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Piece of Hair for Peace of Mind

For Black men, Sheffield's barbershops are a site of community and alternative ways to explore mental health and masculinity. 

A man wearing a red clothes protector having his hair cut.

Haircut in progress in a Black barbershop

Shinade Walters

An audio version of this article is available on Now Then's TikTok.

I still remember the first time I hopped in the barber’s chair. I was 6 years old and it was at the famous Mr T’s Barber Shop at Park Hill. My Dad went first and then it was my turn, which was indicated by the barber pumping up the chair and placing two cushions down for me to boost my height. I left feeling 6 feet tall.

For many years this has been a frequent tradition. Going to the barbers with my Dad, being in a cultural classroom of laughter, heated debates and unwinding among Black men.

The Black barbershop has been a staple of the British Black community for over 50 years. During a time when the Windrush generation faced hostility and racial tensions, the barbershop became a safe space where Caribbean men could reside and seek comfort from the struggles of being a Black man in England.

A barbershop with large windows and a red sign with the words Face Lift.

Face Lift Barbershop on the Wicker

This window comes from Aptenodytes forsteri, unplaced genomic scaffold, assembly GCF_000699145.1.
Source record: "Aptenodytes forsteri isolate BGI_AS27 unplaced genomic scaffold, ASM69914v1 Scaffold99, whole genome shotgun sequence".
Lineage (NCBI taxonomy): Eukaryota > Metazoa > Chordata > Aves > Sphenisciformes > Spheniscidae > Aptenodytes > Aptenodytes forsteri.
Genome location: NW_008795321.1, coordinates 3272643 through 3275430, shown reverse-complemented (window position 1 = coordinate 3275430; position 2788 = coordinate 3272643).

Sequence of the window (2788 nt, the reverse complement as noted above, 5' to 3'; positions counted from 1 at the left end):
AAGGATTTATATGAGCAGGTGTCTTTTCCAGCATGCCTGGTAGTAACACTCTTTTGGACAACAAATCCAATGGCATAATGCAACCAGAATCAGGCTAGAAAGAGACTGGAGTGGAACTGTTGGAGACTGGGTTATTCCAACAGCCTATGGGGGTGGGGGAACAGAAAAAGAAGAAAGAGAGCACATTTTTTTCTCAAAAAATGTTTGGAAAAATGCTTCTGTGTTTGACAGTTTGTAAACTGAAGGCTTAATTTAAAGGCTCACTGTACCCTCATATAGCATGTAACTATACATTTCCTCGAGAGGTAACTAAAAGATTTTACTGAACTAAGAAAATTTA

Shinade Walters

Sam’s Barbers was the first Black barbershop in Sheffield, established in 1976. Nestled on Spital Hill in Pitsmoor, his barbershop was the pioneer for not only barbers, but also Black businesses at the time.

The shop grew in popularity because of its friendly services but also because it provided a safe haven to those who entered the shop.

During that time, Sam’s clippers catered to the hair of Caribbean men who worked in the steelworks, construction and transport services. When the pubs would state ‘No Blacks, No Dogs, No Irish’, the barbers became a hub for men to socialise, speak about their problems and find community.

The activities that took place in Sam’s Barbershop are the epitome of what the barbershop represents for the Black community. It signifies a place for peace of mind for Black men.

This is important given the pervasiveness of mental ill health across the Black community.

Black people of African and Caribbean heritage are far more likely to be sectioned under the Mental Health Act, 40% more likely to access treatment through a police or criminal justice route, and less likely to seek mental health support from mental health services or even acknowledge their mental health.

Much of this is due to a lack of trust that Black communities have with mental health services and a stigma that exists when engaging with ‘professionals’.

As a way of survival, Black people have created and reinvented alternative approaches to therapy and healing that sit outside the Westernised model.

Like the Pan-African Saturday schools that were set up to resist a Eurocentric education system, Black communities have had to find and create spaces and methods that catered towards their culture and experiences.

Two men stand in front of a shopfront painted in blue, with the word FADES in red.

Two men in front of Fades on Wolstenholme Road